The only way a foreigner can become a U.S. citizen without holding any immigration status is by serving in the U.S. military.
Benefits of Having U.S. Citizenship
U.S. citizenship gives you the permanent right to live in the U.S. It’s the highest status you can get under the U.S. immigration laws.
Some noteworthy benefits of having U.S. citizenship include the following:
• It grants you the right to vote.
• Compared to green card holders, you can also sponsor more foreign national members of your family to stay with you in the U.S.
• Unlike green card holders, U.S. citizens can’t be deported. An immigrant’s citizenship can be cancelled only if it was obtained through fraud.
If you need help with obtaining a green card, you can contact us with your legal needs for our EB- programs.
RULES KICK IN JULY 31 FOR EUROPE, THE MIDDLE EAST AND AFRICA
Starting July 31, fingerprints and a photo will become mandatory for many people applying from Europe, the Middle East and Africa for a Canadian visitor visa, work or study permit, permanent residence or for asylum in Canada.
Known as biometrics, the fingerprints and photo will be required for identification purposes. This requirement will be extended to Asia, Asia-Pacific and the Americas on December 31, 2018.
Travellers from visa-exempt countries who are coming to Canada as tourists with a valid Electronic Travel Authorization (eTA) will not be required to provide biometrics. For a full list of exemptions, please see the end of this article.
The Government of Canada says the collection of biometrics will facilitate application processing and simplify entry into Canada for low-risk travellers.
All travellers between the ages of 14 and 79 must provide biometric information, except in asylum cases, for which there is no upper age limit.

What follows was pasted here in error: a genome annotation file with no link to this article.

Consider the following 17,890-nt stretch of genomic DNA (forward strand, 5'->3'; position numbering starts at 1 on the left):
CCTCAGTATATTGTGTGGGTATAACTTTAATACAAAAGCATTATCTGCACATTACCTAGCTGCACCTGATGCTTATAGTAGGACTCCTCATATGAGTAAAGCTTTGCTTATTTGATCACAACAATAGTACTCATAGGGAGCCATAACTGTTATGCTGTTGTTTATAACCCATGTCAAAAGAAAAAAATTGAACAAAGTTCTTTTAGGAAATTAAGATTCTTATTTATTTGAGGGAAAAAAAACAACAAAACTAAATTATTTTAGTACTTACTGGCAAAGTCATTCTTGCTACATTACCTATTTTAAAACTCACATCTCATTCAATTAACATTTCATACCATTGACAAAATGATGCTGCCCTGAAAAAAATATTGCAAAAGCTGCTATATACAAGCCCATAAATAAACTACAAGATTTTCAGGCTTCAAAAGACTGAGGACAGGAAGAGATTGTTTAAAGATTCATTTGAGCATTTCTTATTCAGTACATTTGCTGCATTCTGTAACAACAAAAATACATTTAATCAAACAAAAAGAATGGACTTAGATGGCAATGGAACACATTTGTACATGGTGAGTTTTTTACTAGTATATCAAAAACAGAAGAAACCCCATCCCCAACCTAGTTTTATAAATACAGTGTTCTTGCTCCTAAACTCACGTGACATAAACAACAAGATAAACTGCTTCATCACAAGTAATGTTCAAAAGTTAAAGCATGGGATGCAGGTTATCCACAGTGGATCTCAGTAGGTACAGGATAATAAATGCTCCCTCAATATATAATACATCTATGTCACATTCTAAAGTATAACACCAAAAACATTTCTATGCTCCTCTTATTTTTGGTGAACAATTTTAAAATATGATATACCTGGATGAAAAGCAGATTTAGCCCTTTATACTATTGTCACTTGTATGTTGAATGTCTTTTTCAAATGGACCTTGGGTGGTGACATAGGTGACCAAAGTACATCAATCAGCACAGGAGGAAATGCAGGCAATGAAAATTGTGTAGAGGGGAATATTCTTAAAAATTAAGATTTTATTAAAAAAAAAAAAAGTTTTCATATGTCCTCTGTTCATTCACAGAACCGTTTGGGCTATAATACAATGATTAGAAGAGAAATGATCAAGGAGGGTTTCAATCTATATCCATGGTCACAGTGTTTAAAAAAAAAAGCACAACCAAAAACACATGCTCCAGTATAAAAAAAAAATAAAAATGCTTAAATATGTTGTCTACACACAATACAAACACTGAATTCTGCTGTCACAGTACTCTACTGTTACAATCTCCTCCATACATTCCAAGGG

The process of providing your biometric information only takes a few minutes and costs CAD $85 for an individual or CAD $170 for a family that is applying together.
HOW IT WORKS
Biometrics are used at both the application and entry into Canada phases. Biometrics allow visa officers to screen applicants for prior criminal convictions or Canadian immigration infractions. A traveller’s biometrics are also used when they enter Canada to confirm his or her identity.
Eight major Canadian airports will have self-serve Primary Inspection Kiosks where fingerprints will be verified, photos confirmed and travellers can make an on-screen declaration.
Fingerprint verification will be on a discretionary basis by Canada Border Services Agency (CBSA) officers at other Canadian airports and at land ports of entry.
WHERE TO PROVIDE YOUR BIOMETRICS
If you are outside Canada and applying for the first time, you can provide your biometrics at a Government of Canada-authorized Visa Application Centre (VAC) when you’re applying for a visa in person.
There are 137 VACs in 95 countries where an applicant can give their biometrics.
New VACs have also been announced and are scheduled to open as follows:
- Kigali, Rwanda — Stockholm, Sweden — and Tel Aviv, Israel: mid-September 2018
- Athens, Greece — Berlin, Germany — Lyon, France — and Vienna, Austria: early November 2018
- Antananarivo, Madagascar and Cape Town, South Africa: early December 2018
The federal government says more VACs will open in 2019.
Transitional biometrics collection service points will also open to applicants at the following Canadian missions in Europe: